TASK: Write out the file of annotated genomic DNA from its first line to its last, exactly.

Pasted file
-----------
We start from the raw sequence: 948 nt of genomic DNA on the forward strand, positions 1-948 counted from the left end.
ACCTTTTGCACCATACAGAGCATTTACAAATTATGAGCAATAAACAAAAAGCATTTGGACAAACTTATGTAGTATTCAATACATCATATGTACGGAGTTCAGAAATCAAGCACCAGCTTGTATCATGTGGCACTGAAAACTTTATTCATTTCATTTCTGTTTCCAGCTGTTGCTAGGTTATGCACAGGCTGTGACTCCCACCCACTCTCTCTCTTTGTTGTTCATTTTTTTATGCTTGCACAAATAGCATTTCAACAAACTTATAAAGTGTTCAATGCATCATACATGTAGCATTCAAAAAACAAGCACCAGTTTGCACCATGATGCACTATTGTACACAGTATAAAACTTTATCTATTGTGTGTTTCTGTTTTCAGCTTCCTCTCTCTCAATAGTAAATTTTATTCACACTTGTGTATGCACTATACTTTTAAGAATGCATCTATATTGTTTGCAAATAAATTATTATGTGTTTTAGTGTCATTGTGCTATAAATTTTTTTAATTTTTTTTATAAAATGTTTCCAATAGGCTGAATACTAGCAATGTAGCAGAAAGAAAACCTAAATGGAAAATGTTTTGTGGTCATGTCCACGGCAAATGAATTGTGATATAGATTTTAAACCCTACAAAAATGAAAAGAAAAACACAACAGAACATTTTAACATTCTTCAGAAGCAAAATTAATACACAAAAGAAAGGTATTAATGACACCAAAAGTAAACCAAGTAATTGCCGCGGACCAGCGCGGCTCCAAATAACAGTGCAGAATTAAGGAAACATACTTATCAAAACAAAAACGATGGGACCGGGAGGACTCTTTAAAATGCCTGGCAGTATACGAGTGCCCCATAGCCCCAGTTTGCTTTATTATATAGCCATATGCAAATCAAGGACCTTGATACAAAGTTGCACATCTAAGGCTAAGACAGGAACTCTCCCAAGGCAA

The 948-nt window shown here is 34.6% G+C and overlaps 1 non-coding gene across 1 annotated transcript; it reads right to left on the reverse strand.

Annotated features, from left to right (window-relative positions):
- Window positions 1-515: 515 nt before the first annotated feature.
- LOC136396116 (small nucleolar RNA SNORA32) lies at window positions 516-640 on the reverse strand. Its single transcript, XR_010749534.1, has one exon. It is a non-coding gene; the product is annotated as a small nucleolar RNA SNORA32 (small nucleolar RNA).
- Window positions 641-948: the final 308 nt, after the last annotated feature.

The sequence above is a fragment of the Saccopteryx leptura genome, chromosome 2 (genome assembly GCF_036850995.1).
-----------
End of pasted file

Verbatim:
We start from the raw sequence: 948 nt of genomic DNA on the forward strand, positions 1-948 counted from the left end.
ACCTTTTGCACCATACAGAGCATTTACAAATTATGAGCAATAAACAAAAAGCATTTGGACAAACTTATGTAGTATTCAATACATCATATGTACGGAGTTCAGAAATCAAGCACCAGCTTGTATCATGTGGCACTGAAAACTTTATTCATTTCATTTCTGTTTCCAGCTGTTGCTAGGTTATGCACAGGCTGTGACTCCCACCCACTCTCTCTCTTTGTTGTTCATTTTTTTATGCTTGCACAAATAGCATTTCAACAAACTTATAAAGTGTTCAATGCATCATACATGTAGCATTCAAAAAACAAGCACCAGTTTGCACCATGATGCACTATTGTACACAGTATAAAACTTTATCTATTGTGTGTTTCTGTTTTCAGCTTCCTCTCTCTCAATAGTAAATTTTATTCACACTTGTGTATGCACTATACTTTTAAGAATGCATCTATATTGTTTGCAAATAAATTATTATGTGTTTTAGTGTCATTGTGCTATAAATTTTTTTAATTTTTTTTATAAAATGTTTCCAATAGGCTGAATACTAGCAATGTAGCAGAAAGAAAACCTAAATGGAAAATGTTTTGTGGTCATGTCCACGGCAAATGAATTGTGATATAGATTTTAAACCCTACAAAAATGAAAAGAAAAACACAACAGAACATTTTAACATTCTTCAGAAGCAAAATTAATACACAAAAGAAAGGTATTAATGACACCAAAAGTAAACCAAGTAATTGCCGCGGACCAGCGCGGCTCCAAATAACAGTGCAGAATTAAGGAAACATACTTATCAAAACAAAAACGATGGGACCGGGAGGACTCTTTAAAATGCCTGGCAGTATACGAGTGCCCCATAGCCCCAGTTTGCTTTATTATATAGCCATATGCAAATCAAGGACCTTGATACAAAGTTGCACATCTAAGGCTAAGACAGGAACTCTCCCAAGGCAA

The 948-nt window shown here is 34.6% G+C and overlaps 1 non-coding gene across 1 annotated transcript; it reads right to left on the reverse strand.

Annotated features, from left to right (window-relative positions):
- Window positions 1-515: 515 nt before the first annotated feature.
- LOC136396116 (small nucleolar RNA SNORA32) lies at window positions 516-640 on the reverse strand. Its single transcript, XR_010749534.1, has one exon. It is a non-coding gene; the product is annotated as a small nucleolar RNA SNORA32 (small nucleolar RNA).
- Window positions 641-948: the final 308 nt, after the last annotated feature.

The sequence above is a fragment of the Saccopteryx leptura genome, chromosome 2 (genome assembly GCF_036850995.1).